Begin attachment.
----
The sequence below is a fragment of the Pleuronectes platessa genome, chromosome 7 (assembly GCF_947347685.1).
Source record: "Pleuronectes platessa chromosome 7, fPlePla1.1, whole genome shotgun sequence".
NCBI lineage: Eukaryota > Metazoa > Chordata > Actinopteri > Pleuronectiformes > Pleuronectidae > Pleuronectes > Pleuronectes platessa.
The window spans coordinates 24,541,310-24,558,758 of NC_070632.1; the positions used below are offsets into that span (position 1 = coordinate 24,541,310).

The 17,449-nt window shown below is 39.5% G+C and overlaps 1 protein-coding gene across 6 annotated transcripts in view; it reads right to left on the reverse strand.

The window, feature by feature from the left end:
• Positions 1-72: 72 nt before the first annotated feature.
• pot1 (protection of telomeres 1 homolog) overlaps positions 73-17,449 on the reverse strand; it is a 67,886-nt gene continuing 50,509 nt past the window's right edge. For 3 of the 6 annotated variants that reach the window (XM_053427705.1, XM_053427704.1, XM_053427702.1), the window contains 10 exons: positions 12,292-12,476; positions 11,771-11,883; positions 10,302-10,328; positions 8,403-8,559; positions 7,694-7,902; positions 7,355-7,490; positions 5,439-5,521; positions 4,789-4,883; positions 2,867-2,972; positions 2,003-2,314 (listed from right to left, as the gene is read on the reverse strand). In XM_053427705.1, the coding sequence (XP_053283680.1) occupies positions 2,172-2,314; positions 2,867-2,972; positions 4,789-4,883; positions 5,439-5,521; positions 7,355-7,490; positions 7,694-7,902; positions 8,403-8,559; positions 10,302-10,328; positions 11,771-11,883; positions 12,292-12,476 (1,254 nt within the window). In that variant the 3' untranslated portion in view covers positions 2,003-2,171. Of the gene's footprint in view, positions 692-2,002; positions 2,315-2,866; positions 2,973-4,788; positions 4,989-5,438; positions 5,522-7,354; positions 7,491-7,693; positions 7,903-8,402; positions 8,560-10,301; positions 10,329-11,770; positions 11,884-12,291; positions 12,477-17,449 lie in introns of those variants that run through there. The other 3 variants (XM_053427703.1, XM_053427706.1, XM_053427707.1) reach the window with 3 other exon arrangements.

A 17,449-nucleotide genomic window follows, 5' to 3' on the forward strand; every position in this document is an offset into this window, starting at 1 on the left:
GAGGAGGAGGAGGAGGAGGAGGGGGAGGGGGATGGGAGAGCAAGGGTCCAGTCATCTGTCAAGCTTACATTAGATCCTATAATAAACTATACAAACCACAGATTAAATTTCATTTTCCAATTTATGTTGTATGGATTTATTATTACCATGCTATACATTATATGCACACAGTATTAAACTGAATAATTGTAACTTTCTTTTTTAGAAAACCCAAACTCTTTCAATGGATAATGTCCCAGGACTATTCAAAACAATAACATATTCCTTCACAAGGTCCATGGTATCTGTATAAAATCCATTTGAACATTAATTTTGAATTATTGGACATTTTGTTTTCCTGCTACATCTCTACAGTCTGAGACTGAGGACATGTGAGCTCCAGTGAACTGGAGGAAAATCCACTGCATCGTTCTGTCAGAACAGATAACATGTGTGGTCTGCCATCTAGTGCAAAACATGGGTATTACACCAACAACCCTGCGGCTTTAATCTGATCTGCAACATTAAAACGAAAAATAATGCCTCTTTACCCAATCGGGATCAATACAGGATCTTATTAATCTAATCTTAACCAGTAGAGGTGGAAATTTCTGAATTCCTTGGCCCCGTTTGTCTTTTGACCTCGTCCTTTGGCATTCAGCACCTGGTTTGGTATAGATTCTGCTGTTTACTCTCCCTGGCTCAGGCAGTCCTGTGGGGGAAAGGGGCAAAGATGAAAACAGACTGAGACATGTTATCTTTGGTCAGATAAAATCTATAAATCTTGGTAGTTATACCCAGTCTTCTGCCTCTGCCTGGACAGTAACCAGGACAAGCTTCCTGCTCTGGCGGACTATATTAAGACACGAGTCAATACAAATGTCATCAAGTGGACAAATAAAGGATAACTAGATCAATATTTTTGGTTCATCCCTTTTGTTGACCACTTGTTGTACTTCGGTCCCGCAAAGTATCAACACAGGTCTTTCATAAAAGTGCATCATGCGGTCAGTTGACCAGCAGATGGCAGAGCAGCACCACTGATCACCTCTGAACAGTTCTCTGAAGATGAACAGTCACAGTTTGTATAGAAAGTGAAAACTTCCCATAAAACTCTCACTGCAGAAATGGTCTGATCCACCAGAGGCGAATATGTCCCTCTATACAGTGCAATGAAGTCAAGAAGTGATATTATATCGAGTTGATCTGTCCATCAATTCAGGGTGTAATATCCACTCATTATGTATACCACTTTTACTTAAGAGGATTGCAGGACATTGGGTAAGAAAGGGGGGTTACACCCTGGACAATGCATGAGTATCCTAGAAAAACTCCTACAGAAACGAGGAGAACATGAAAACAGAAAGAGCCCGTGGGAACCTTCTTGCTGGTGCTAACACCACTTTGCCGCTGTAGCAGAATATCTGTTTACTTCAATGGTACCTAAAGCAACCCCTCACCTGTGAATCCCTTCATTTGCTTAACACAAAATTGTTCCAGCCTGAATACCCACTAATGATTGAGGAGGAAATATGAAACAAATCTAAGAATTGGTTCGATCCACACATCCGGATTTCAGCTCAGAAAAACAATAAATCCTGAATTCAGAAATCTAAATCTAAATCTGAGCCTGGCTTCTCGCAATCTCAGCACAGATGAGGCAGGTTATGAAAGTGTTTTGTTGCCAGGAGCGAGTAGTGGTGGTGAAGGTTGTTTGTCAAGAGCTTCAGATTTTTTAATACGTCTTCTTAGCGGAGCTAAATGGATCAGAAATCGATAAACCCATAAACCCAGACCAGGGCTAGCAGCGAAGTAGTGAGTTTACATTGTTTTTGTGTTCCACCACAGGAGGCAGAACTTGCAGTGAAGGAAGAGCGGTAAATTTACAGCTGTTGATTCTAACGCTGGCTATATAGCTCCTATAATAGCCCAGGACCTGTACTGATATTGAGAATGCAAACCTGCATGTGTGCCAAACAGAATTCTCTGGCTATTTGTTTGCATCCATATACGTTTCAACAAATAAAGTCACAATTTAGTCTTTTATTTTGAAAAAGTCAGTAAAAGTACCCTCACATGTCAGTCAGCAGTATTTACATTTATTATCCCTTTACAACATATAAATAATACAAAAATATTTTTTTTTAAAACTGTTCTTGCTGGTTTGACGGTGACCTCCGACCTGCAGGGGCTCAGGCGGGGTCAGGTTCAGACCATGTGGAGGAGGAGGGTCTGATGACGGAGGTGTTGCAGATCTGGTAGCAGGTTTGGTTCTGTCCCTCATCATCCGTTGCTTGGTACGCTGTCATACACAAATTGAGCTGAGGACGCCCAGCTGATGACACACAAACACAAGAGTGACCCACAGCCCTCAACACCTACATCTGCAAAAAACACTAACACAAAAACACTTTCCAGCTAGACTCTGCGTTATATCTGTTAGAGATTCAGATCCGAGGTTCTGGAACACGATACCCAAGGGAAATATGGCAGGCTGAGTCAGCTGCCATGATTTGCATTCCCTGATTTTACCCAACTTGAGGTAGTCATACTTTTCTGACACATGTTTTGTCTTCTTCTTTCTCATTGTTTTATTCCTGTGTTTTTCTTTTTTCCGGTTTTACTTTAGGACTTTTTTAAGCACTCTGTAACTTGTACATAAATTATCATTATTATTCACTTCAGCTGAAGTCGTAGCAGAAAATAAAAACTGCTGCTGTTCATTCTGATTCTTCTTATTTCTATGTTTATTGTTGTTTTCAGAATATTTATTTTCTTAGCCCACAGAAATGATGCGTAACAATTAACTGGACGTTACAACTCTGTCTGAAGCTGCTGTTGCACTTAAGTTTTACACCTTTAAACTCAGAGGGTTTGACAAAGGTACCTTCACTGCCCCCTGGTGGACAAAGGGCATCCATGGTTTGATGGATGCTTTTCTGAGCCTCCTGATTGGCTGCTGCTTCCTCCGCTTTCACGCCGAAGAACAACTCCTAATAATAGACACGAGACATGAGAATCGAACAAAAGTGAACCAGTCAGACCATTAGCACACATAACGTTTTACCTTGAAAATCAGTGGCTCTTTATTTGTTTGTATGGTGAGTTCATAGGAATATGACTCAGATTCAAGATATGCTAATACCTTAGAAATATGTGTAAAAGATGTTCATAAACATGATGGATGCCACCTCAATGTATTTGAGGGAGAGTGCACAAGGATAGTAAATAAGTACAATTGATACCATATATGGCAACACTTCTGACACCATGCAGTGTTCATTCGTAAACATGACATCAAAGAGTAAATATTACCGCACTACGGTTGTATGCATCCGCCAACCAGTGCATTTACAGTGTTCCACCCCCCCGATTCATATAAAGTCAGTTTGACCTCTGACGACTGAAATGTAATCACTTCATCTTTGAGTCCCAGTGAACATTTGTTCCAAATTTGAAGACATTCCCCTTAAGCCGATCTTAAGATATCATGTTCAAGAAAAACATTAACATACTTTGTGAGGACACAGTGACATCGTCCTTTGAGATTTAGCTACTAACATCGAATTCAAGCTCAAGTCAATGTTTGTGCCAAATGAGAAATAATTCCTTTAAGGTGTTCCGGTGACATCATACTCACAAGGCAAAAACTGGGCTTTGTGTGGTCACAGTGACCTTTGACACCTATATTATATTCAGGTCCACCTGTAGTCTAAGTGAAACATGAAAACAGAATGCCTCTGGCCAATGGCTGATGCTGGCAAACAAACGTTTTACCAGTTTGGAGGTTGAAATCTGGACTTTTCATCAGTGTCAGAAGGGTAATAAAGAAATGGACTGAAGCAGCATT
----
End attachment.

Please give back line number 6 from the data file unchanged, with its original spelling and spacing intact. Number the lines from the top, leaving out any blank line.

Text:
The window, feature by feature from the left end: